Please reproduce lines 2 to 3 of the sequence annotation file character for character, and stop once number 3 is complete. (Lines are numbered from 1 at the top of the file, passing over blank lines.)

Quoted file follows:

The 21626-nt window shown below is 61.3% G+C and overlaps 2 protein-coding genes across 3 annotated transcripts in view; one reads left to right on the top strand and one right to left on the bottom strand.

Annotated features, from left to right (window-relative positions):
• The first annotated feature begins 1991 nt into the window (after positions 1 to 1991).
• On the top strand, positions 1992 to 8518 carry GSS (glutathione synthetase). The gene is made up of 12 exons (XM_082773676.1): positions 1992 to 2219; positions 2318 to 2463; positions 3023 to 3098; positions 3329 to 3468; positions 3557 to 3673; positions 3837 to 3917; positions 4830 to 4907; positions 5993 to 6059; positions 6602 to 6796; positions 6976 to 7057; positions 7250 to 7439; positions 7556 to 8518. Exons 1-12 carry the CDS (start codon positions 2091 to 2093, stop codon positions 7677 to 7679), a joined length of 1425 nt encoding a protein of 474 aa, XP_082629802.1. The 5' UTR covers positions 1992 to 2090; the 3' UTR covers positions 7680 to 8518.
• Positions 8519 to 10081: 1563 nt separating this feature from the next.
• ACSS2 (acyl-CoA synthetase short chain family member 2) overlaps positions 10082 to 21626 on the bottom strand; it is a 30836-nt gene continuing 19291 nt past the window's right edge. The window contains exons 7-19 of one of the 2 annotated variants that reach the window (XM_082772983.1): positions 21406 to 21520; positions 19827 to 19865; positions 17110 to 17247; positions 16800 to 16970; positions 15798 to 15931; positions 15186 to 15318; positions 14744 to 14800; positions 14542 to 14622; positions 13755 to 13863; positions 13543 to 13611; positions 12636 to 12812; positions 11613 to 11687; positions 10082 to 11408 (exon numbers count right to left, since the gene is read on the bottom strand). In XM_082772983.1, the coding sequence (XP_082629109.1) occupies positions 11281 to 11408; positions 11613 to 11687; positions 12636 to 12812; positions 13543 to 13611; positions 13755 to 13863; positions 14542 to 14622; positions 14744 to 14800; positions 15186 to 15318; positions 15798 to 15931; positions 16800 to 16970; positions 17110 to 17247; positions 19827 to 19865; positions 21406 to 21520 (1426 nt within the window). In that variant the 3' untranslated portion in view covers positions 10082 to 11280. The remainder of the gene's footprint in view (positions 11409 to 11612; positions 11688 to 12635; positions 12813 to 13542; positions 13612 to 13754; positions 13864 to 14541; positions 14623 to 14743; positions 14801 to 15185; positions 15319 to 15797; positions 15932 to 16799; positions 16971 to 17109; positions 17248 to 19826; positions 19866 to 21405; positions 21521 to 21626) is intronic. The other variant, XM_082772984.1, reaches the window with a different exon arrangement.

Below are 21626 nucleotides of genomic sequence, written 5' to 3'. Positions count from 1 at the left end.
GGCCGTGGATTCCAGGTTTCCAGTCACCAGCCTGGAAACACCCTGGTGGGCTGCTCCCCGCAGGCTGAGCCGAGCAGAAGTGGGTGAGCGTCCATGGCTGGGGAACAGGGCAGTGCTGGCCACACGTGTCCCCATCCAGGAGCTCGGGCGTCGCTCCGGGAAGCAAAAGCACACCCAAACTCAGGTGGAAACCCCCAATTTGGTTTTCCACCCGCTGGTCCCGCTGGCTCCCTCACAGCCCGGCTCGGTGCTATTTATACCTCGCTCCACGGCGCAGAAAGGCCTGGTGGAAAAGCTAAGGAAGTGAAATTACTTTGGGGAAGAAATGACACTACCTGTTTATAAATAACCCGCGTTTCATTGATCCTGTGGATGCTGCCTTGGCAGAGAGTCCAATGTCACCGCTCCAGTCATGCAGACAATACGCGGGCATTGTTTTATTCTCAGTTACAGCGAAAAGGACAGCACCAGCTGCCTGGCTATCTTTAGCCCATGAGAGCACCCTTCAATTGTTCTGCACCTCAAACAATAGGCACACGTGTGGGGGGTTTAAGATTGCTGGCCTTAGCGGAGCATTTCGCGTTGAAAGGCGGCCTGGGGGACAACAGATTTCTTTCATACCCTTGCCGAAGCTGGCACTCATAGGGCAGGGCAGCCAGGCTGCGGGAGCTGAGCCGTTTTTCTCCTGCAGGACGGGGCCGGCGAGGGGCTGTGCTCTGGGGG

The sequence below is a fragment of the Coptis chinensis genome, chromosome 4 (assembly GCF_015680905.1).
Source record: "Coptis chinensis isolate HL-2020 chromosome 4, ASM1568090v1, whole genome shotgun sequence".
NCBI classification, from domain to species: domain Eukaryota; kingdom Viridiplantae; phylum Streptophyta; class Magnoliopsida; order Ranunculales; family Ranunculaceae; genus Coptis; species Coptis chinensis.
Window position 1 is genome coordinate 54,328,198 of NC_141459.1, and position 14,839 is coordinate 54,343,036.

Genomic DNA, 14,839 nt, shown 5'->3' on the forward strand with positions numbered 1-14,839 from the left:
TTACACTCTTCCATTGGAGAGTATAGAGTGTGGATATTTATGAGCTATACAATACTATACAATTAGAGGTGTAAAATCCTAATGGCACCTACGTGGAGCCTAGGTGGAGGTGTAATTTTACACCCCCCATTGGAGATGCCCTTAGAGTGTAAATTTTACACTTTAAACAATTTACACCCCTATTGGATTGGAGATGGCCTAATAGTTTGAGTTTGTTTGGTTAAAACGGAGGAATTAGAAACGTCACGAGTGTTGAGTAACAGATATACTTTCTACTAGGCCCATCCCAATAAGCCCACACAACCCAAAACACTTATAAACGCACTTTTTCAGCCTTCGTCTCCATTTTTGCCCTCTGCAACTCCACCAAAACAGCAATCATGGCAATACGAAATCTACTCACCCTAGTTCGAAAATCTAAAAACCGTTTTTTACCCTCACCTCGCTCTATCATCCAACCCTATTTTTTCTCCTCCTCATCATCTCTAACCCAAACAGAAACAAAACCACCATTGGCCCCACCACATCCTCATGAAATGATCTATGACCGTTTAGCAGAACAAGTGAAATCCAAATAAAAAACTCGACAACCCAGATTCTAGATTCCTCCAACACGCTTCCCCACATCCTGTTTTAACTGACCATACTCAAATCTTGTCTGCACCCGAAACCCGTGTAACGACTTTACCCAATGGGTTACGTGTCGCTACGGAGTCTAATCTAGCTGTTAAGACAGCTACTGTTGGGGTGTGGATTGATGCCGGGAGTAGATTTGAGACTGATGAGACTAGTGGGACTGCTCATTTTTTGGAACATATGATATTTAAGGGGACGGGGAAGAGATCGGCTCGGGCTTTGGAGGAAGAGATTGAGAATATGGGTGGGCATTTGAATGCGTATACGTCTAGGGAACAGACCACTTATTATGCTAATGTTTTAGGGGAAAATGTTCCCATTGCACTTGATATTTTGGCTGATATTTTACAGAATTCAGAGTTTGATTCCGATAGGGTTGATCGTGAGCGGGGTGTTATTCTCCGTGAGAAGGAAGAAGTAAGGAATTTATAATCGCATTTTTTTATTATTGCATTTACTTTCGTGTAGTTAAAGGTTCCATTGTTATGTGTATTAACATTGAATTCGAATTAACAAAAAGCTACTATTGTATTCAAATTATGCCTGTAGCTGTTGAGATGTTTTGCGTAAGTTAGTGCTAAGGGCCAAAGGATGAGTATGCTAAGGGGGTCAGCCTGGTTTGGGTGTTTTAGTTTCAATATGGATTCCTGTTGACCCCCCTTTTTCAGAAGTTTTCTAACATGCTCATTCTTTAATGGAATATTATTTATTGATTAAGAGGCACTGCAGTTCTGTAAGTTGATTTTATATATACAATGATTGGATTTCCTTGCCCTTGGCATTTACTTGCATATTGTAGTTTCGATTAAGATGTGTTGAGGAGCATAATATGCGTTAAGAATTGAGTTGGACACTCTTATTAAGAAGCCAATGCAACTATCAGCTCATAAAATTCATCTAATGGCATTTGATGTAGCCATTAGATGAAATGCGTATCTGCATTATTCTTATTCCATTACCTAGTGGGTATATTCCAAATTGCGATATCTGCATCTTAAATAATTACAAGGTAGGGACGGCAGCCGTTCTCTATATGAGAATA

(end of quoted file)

Annotated features, from left to right (window-relative positions):
• The first annotated feature begins 1991 nt into the window (after positions 1 to 1991).